TORONTO -- Aaron Hill did not want to discuss what happened in the ninth inning on Sunday. The Blue Jays' second baseman was understandably upset about playing a role in costing pitcher Brandon Morrow a chance at a no-hitter.
After avoiding the clubhouse for about 45 minutes following the Blue Jays' 1-0 victory over the Rays, Hill emerged from a back room and spoke briefly with reporters. Hill felt guilty over not being able to snare the sharply hit grounder off the bat of Evan Longoria with two outs in the final frame.
"I did everything I could and couldn't come up with it," Hill said. "I wish I could get an error or something for it. Unfortunately, that's just the way it is."
Morrow finished with 17 strikeouts in a brilliant one-hit shutout for the Blue Jays, while becoming the seventh pitcher in club history to lose a no-hitter in the ninth inning. Among that group, Morrow was the third to lose a bid for a no-hitter with two outs in the final inning.
Tampa Bay was simply overmatched all afternoon.
"If anyone deserved a no-hitter it was him today," Longoria said of Morrow. "I mean, it really was one of those days you go up to the plate and really feel like, and I hate to say it, 'This guy has been making his pitches all day. What chance do we have right now?'"
Jays' near no-no's
Of the past 16 pitchers to lose a no-hitter with two outs in the ninth inning, five have been Blue Jays hurlers.
* Perfect game bid
With a runner on first base, Longoria sent a 1-1 fastball from Morrow bouncing to the right side of the infield. Hill sprinted to his left and dove in an effort to grab the grounder. The ball bounced off the tip of Hill's glove and rolled into right field for what appeared to be a sure single.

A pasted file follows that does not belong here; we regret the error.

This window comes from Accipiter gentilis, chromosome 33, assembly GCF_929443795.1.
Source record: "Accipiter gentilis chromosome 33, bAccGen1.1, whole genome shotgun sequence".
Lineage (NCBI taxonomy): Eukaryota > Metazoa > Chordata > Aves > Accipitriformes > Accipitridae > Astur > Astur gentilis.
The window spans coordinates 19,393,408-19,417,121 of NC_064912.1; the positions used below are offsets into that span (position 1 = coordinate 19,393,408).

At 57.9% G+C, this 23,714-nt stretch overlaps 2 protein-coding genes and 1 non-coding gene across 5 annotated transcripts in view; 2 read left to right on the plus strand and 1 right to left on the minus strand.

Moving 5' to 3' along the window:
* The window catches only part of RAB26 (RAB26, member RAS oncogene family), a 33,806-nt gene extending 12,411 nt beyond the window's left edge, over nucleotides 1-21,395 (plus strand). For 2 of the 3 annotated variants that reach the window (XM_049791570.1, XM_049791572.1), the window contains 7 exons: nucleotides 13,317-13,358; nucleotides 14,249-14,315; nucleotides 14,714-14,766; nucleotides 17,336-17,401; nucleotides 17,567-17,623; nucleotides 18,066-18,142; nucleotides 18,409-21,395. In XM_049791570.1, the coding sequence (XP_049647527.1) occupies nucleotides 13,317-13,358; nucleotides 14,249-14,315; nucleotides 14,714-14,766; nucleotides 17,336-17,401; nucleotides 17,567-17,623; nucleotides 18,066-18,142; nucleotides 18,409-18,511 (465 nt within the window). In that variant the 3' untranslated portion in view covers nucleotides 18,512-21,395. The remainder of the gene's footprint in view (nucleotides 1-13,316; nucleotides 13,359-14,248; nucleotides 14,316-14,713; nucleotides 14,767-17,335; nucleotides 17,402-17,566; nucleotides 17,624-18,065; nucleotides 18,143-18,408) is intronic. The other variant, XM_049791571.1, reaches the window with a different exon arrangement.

Official scorer Dave Perkins agreed, ruling Longoria's grounder a hit.
"It is what it is. It's a base hit," Perkins said. "Anybody that doubts it, turn it around. If a Toronto guy was facing a no-hitter and did that with two outs in the ninth, would they still say it's an error? I have no problem standing by it."
No Blue Jays had an issue with the ruling, either.
"I think it was the right call," Jays center fielder Vernon Wells said. "It was a tough play. I think Hilly feels as bad as anybody. He wanted to make that play, but that's baseball."
Toronto first baseman Lyle Overbay was not sure Hill would have had a play, even if he did glove the ground ball.
"Even if he got it, I think Longoria was safe," Overbay said. "It was in a perfect spot. We had him [shaded] up the middle and he just hit it into that target hole."
While the ruling was correct, the Jays would not have argued if Hill had been given an error.
"It was close," Blue Jays manager Cito Gaston said. "I'm pretty sure that Hill would take an E-4 on that any day so the kid could have a no-hitter. You have to call it like you see it. If it looks like a base hit, then it is a base hit."
"That's a hit, for sure," Morrow said.
Jordan Bastian is a reporter for MLB.com. This story was not subject to the approval of Major League Baseball or its clubs.